The entire globe is wrapped up by the sheath of air pollution. It is among the leading causes of death globally. But did you know that it is causing a colossal economic crisis as well? Air pollution spells trouble, especially for a developing nation like India. Read more to find out about the health and economic analysis of deaths due to air pollution in India.
The intricacy of air pollution has clasped the entire globe and clenched its fist firmly. However, it is a battle with a foe that we can triumph over.
Most of the risks and hazards related to air pollution are quantifiable. We can assess and mitigate the impact that air pollution creates. Recently, the Lancet Planet Health journal published a report titled- Health and economic impact of air pollution in the states of India: the Global Burden of Disease Study 2019.
The report quantifies and gives the gist of the health- and economy-related data. This data rightfully raises concern over the adverse impacts of air pollution that are spreading as wildfires do.
Ambient air pollution, household pollution, and ozone pollution are the three main types of pollution. They have different sources and affect us in varied ways.
Sources of outdoor (ambient) pollution are but are not limited to commercial biomass burning, industrial emissions, coal-burning for energy production, windblown mineral dust, construction activities, brick kilns, waste burning, vehicular emissions, agricultural stubble burning, and diesel generator (DG sets).
Ozone pollution occurs when emissions from vehicles, power plants, factories, and other sources come in contact with hydrocarbons from various sources in the presence of sunlight.
Household (indoor) pollution is majorly caused by the persistent use of solid fuels for cooking purposes.
Air pollution does not just affect the health of an individual or a community, but it also disrupts the functioning of a country. It reduces overall productivity and leads to a decrease in the supply of labour. It all translates into elevated expenditure in health care due to the rise in morbidities. Therefore, economic growth takes a blow reflected in the disability-adjusted life years (DALY) and mortalities.
India has an exponential trajectory for the economy and development. However, being a fast-growing developing economy comes with a cost as fluctuating air quality. According to the study, India suffered an estimated economic loss of 36.8 billion USD due to air pollution in 2019. This figure accounts for approximately 1.4% of the GDP in the same year. The premature deaths due to air pollution caused a loss of 28.8 billion USD. The morbidities accounted for losses worth 8 billion USD.
In 2019, air pollution was responsible for around 1.67 million deaths in India. This number is equivalent to 17.8% of the total deaths in the country. Out of those, 0.98 million deaths are attributable to ambient particulate pollution, while household pollution caused 0.61 million deaths.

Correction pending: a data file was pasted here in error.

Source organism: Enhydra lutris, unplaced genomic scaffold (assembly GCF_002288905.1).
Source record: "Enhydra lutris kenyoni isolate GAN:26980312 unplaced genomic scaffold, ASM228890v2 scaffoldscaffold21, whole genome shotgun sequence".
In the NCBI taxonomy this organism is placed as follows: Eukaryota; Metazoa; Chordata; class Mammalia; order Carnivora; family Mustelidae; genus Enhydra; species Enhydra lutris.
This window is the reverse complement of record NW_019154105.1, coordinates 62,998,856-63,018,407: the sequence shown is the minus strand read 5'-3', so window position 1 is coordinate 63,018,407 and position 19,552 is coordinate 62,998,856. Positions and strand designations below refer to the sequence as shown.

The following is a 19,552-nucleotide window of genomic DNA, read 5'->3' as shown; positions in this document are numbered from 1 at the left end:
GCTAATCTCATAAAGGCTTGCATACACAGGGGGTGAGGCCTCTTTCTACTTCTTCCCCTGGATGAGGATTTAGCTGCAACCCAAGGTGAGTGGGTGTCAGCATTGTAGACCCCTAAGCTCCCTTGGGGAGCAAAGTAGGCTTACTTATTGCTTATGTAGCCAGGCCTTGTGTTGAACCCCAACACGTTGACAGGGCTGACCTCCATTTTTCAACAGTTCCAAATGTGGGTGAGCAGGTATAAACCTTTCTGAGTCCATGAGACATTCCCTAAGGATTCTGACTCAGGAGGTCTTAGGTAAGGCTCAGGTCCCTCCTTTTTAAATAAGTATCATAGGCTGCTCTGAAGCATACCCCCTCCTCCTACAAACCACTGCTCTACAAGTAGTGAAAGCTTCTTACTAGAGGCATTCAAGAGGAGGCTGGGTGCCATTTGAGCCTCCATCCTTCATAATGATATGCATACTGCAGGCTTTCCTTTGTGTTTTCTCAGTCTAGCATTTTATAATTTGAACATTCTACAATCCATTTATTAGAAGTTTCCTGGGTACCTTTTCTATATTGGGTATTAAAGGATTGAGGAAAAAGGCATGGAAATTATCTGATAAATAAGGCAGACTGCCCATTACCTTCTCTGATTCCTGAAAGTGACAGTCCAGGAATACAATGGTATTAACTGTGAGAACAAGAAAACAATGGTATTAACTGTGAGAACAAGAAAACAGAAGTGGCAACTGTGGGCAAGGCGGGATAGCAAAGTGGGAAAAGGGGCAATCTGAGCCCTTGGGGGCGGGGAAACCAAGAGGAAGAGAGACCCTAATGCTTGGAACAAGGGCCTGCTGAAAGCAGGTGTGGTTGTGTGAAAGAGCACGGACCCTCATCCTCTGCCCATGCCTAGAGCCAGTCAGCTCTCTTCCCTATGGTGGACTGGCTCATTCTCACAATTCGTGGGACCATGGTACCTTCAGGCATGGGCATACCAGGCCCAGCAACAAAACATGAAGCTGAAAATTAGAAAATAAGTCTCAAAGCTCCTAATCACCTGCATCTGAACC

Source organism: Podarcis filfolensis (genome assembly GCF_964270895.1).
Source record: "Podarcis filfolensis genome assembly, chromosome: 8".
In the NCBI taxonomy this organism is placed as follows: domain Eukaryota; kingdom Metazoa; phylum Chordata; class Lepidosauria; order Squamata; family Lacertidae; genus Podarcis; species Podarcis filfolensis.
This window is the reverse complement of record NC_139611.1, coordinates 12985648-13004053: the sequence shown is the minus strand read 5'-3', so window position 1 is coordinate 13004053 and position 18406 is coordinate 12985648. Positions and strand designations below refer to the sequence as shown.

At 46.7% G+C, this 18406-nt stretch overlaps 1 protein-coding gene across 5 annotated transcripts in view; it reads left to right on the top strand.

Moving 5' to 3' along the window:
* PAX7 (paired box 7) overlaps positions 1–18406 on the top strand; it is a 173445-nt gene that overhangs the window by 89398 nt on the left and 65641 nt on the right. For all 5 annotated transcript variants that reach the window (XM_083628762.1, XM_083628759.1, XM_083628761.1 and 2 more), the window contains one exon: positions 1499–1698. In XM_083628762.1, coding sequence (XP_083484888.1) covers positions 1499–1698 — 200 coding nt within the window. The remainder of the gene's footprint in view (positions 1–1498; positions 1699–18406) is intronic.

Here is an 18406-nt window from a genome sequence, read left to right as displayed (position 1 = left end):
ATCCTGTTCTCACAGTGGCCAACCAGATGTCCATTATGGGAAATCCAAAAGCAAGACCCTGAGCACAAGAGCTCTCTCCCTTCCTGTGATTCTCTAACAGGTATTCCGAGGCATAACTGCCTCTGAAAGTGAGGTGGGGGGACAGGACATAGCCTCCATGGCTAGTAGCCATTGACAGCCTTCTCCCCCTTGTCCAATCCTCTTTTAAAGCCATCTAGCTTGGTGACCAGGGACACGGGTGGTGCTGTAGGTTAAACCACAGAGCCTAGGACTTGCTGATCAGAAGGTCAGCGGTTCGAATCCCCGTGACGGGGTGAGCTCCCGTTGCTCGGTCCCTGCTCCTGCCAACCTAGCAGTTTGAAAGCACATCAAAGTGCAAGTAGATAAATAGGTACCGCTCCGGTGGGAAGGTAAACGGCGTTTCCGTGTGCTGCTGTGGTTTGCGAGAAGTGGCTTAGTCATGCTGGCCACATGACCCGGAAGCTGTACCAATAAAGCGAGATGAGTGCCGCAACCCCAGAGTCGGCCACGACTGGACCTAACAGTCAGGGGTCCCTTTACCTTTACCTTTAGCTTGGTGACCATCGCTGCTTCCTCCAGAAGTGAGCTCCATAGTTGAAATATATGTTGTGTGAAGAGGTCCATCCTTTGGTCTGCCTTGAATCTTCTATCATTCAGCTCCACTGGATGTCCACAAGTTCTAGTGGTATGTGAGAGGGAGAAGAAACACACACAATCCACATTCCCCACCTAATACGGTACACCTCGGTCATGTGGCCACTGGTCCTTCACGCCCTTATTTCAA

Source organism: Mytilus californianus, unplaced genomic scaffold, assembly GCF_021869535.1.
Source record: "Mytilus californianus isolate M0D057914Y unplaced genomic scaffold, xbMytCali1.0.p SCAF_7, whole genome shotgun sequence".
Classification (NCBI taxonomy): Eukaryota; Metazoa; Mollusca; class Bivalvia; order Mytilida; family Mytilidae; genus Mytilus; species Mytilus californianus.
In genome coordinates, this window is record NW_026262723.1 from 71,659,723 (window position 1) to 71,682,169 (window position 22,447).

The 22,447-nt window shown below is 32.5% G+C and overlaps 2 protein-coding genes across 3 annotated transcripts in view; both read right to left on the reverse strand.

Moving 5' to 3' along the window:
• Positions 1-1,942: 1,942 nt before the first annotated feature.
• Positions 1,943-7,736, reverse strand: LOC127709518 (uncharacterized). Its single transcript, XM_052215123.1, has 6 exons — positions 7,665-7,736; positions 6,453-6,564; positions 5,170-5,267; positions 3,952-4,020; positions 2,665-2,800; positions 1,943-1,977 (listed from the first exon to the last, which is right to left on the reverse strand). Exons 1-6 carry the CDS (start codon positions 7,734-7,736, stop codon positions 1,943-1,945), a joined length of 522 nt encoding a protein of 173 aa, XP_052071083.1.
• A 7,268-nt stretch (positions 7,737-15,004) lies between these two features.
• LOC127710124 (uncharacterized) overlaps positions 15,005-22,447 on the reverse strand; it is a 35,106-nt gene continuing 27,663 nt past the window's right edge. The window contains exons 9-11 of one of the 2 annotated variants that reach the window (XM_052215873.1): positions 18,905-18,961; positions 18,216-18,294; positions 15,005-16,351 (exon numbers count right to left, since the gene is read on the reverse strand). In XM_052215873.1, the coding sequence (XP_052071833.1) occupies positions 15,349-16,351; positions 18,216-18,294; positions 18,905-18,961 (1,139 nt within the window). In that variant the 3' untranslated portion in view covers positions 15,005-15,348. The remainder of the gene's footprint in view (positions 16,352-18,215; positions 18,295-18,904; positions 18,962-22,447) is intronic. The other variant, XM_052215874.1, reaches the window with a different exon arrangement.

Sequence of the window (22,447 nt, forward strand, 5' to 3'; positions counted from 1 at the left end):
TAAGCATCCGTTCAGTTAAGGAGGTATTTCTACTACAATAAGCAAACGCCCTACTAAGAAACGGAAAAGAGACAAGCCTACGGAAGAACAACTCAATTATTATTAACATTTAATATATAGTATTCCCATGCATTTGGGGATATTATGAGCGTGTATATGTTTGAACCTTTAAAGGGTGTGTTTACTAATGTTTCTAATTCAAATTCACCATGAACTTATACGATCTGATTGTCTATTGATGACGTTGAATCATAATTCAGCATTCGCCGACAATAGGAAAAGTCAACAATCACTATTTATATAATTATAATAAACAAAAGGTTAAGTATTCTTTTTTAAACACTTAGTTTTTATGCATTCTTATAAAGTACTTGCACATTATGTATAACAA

Going by the figures, there has been a 64.2% decline in the death rate due to household air pollution between the years 1990 and 2019. India has been instrumental in taking state- and national-level initiatives to ameliorate household air pollution. The Indian government launched Unnat Chulha Abhiyan in June 2014, Pradhan Mantri Ujjwala Yojana in May 2016, and National Infrastructure Pipeline Project that has contributed to this decline.
However, there is a 115.3% elevation in the death rate attributable to ambient particulate pollution and a 139.2% rise in those attributable to ambient ozone pollution in the same period.
Reportedly, the state-wise variation in economic loss ranged from 0.67% to 2.15% of the GDP. The low per-capita GDP states incurred the maximum loss. The worst-affected states were Uttar Pradesh, Bihar, Rajasthan, Madhya Pradesh, and Chhattisgarh. The national capital, Delhi, bore the highway per-capita economic loss due to air pollution, followed by its neighbour state of Haryana. Thus, we can infer that the impact of air pollution is more evident in north India.
The report also delves into the causes of death. As per the findings, lung diseases were the top cause of deaths attributable to air pollution in India. Individually, chronic obstructive pulmonary disease (COPD) was the cause of 32.5% of the total deaths due to air pollution. Ischaemic heart diseases (29.2%), followed by stroke (16.2%), were the other two most prominent causes of deaths due to air pollution.
If not mitigated timely with suitable measures, extensive air pollution could impede India’s ambition of a $5 trillion economy by 2024. What India needs are state-level air quality management plans and their stringent enforcement. It is essential to silence this silent pandemic with effective strategies as soon as possible.
(Source of Images- Lancet Journal)
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